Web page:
FREQUENTLY ASKED QUESTIONS
What is financial aid?
Financial aid is funding to assist paying for your education that comes from sources outside of your family. Gift aid and self-help aid are two categories of financial aid. Gift aid comes in the form of grants and scholarships and does not have to be repaid. Self-help comes in the form of loans and employment. Financial aid at National Aviation Academy (NAA) is awarded to students based on financial need and/or merit. A student may have a combination of grants, loans and scholarships. There is some type of financial aid available regardless of your income.
Who is eligible to receive financial aid?
A person must be officially accepted and enrolled to NAA as a regular student to receive federal aid funds. A regular student is someone who is officially accepted for enrollment for the purpose of obtaining a certificate at NAA.
How do I apply?
Obtain a Free Application for Federal Student Aid (FAFSA) from your high school guidance counselor or from the Student Finance Department. File as soon as possible after you’ve been accepted to NAA.
Students may apply for financial aid online or by visiting their local campus Student Finance Department. Visit the federal government’s FAFSA website here for more information. (link to https://fafsa.ed.gov/)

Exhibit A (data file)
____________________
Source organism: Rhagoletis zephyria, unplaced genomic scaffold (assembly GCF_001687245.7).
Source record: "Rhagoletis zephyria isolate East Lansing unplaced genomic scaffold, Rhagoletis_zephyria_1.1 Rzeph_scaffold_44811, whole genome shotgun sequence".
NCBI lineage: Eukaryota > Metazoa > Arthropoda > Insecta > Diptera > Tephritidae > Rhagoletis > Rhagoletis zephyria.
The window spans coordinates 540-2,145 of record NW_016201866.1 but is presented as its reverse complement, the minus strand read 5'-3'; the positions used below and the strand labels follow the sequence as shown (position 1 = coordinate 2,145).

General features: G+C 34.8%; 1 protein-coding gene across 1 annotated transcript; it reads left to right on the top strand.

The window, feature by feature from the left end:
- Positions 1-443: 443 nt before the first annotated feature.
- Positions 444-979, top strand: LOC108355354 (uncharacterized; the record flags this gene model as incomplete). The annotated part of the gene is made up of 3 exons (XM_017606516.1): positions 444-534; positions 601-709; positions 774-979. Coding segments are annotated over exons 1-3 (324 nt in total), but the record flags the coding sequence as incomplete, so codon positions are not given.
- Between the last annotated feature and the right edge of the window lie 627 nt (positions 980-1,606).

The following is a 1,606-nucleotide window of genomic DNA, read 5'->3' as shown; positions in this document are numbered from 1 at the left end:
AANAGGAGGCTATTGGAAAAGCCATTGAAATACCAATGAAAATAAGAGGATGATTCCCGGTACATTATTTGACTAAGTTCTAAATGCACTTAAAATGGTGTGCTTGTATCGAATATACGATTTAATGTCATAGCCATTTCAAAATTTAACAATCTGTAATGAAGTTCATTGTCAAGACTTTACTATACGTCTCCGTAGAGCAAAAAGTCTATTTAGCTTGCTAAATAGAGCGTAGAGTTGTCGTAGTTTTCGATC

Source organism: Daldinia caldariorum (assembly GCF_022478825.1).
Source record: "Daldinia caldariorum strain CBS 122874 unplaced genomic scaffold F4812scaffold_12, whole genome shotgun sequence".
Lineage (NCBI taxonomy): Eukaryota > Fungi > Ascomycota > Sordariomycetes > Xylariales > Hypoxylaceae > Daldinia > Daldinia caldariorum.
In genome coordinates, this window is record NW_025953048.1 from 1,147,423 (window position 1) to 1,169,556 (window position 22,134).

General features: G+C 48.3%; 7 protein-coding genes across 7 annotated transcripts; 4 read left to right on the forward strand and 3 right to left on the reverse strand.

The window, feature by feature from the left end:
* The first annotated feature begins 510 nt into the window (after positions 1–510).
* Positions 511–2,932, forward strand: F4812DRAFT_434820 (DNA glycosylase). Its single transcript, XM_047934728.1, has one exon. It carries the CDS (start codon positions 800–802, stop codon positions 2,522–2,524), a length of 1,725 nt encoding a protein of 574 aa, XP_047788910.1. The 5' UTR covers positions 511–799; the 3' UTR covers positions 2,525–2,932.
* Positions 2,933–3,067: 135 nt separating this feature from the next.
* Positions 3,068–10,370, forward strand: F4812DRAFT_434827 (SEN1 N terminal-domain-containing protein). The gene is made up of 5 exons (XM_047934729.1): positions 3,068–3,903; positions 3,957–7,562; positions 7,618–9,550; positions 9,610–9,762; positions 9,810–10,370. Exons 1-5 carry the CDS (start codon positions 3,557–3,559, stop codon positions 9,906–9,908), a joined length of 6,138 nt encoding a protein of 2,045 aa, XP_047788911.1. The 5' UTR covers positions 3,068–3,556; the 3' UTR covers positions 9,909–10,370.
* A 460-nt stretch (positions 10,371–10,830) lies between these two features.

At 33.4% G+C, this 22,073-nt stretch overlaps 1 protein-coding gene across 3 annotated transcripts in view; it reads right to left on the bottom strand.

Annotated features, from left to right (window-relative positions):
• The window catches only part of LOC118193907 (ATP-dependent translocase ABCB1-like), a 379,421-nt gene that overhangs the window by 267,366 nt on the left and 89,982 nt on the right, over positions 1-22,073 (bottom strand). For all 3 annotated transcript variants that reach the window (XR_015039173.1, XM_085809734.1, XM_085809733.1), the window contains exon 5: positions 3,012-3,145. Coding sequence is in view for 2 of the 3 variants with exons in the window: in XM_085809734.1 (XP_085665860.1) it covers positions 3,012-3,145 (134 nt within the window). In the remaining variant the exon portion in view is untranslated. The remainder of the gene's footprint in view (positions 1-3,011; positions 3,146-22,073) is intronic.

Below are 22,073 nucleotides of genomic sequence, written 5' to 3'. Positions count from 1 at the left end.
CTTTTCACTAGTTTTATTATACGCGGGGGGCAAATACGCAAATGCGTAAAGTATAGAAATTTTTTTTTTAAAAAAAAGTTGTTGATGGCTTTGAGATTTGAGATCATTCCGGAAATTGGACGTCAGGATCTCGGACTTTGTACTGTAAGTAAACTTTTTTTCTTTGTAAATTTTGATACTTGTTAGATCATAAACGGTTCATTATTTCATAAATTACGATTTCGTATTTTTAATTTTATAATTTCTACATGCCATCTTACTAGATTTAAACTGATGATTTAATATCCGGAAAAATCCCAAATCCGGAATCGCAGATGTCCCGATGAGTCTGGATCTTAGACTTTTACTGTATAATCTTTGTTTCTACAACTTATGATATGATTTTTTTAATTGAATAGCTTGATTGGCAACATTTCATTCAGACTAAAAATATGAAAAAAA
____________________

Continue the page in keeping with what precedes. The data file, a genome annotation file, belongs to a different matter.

What happens after I apply?
Once NAA receives your financial aid application results from the federal processors, we determine your eligibility based on your financial need. At that point the student’s record runs through our automated processing programs and an initial financial aid award notification letter is mailed to the student. As subsequent adjustments are made to your financial aid notification, an email will be sent notifying you of any changes. It is important for students to stay in close contact with their Student Finance representative to expedite the process.
How is my financial aid award determined?
The federal government has established a formula, which determines your expected family contribution, or EFC. This formula, which is used by colleges and universities throughout the country, estimates your family’s ability to contribute to the cost of your education. Family income, assets, size of the family, number in college, as well as an allowance for retirement are among a few of the items evaluated by this formula. The EFC is subtracted from the cost of attendance to determine your financial need. Once this is determined, the Student Finance Department is able to determine the types and amounts of federal, state, local and institutional aid you are entitled to receive. These include both need and non-need based aid. Once the award(s) have been determined the student is mailed an official financial aid notification, often called an “award letter”.
Cost of Attendance
– Expected Family Contribution
= Financial Need
What is a Student Aid Report (SAR)?
Your SAR (Student Aid Report) summarizes the data from your FAFSA and indicates your official Expected Family Contribution (EFC).
You’ll receive one of the following within a few days, if you filed your FAFSA electronically, to four weeks, if you mailed a paper FAFSA:
- SAR, if you applied using the paper FAFSA and did not provide a valid email address